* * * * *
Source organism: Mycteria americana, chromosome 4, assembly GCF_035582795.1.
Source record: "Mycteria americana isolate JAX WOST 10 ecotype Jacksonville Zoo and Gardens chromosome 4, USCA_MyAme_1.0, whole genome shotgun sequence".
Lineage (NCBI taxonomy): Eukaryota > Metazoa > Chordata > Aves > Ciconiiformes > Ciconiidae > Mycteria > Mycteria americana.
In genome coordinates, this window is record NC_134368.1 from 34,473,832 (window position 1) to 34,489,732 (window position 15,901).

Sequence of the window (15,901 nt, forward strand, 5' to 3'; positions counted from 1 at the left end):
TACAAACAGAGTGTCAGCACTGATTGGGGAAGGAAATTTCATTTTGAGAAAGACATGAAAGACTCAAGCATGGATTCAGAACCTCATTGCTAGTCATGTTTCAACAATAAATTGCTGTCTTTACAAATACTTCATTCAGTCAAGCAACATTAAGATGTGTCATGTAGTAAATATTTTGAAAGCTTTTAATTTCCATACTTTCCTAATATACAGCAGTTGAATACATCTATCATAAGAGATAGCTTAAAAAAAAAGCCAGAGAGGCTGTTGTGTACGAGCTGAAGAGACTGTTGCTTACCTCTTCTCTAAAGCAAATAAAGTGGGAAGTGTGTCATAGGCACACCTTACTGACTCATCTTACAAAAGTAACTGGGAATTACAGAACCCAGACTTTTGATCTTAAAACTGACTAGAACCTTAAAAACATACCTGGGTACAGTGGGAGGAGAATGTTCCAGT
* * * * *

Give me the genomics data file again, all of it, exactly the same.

Source organism: Mycteria americana, chromosome 4, assembly GCF_035582795.1.
Source record: "Mycteria americana isolate JAX WOST 10 ecotype Jacksonville Zoo and Gardens chromosome 4, USCA_MyAme_1.0, whole genome shotgun sequence".
Lineage (NCBI taxonomy): Eukaryota > Metazoa > Chordata > Aves > Ciconiiformes > Ciconiidae > Mycteria > Mycteria americana.
In genome coordinates, this window is record NC_134368.1 from 34,473,832 (window position 1) to 34,489,732 (window position 15,901).

Sequence of the window (15,901 nt, forward strand, 5' to 3'; positions counted from 1 at the left end):
TACAAACAGAGTGTCAGCACTGATTGGGGAAGGAAATTTCATTTTGAGAAAGACATGAAAGACTCAAGCATGGATTCAGAACCTCATTGCTAGTCATGTTTCAACAATAAATTGCTGTCTTTACAAATACTTCATTCAGTCAAGCAACATTAAGATGTGTCATGTAGTAAATATTTTGAAAGCTTTTAATTTCCATACTTTCCTAATATACAGCAGTTGAATACATCTATCATAAGAGATAGCTTAAAAAAAAAGCCAGAGAGGCTGTTGTGTACGAGCTGAAGAGACTGTTGCTTACCTCTTCTCTAAAGCAAATAAAGTGGGAAGTGTGTCATAGGCACACCTTACTGACTCATCTTACAAAAGTAACTGGGAATTACAGAACCCAGACTTTTGATCTTAAAACTGACTAGAACCTTAAAAACATACCTGGGTACAGTGGGAGGAGAATGTTCCAGT